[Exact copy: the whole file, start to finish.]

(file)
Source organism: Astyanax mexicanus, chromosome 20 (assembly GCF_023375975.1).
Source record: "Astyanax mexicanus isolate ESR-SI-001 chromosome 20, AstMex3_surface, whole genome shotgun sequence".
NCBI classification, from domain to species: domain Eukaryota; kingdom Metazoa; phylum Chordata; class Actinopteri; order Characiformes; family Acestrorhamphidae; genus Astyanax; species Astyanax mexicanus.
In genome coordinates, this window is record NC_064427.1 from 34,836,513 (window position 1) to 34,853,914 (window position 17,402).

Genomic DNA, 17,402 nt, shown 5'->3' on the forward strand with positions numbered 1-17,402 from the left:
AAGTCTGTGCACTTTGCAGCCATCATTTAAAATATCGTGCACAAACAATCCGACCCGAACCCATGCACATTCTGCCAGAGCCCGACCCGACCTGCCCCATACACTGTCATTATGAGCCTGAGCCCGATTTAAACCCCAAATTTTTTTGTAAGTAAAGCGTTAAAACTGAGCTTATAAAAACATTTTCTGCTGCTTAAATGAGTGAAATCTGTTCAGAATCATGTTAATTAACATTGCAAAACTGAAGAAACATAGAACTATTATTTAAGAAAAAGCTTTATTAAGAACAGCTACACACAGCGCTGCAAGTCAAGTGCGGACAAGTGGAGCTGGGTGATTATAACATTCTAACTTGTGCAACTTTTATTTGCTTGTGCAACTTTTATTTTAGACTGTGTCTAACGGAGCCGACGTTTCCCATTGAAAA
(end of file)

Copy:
Source organism: Astyanax mexicanus, chromosome 20 (assembly GCF_023375975.1).
Source record: "Astyanax mexicanus isolate ESR-SI-001 chromosome 20, AstMex3_surface, whole genome shotgun sequence".
NCBI classification, from domain to species: domain Eukaryota; kingdom Metazoa; phylum Chordata; class Actinopteri; order Characiformes; family Acestrorhamphidae; genus Astyanax; species Astyanax mexicanus.
In genome coordinates, this window is record NC_064427.1 from 34,836,513 (window position 1) to 34,853,914 (window position 17,402).

Genomic DNA, 17,402 nt, shown 5'->3' on the forward strand with positions numbered 1-17,402 from the left:
AAGTCTGTGCACTTTGCAGCCATCATTTAAAATATCGTGCACAAACAATCCGACCCGAACCCATGCACATTCTGCCAGAGCCCGACCCGACCTGCCCCATACACTGTCATTATGAGCCTGAGCCCGATTTAAACCCCAAATTTTTTTGTAAGTAAAGCGTTAAAACTGAGCTTATAAAAACATTTTCTGCTGCTTAAATGAGTGAAATCTGTTCAGAATCATGTTAATTAACATTGCAAAACTGAAGAAACATAGAACTATTATTTAAGAAAAAGCTTTATTAAGAACAGCTACACACAGCGCTGCAAGTCAAGTGCGGACAAGTGGAGCTGGGTGATTATAACATTCTAACTTGTGCAACTTTTATTTGCTTGTGCAACTTTTATTTTAGACTGTGTCTAACGGAGCCGACGTTTCCCATTGAAAA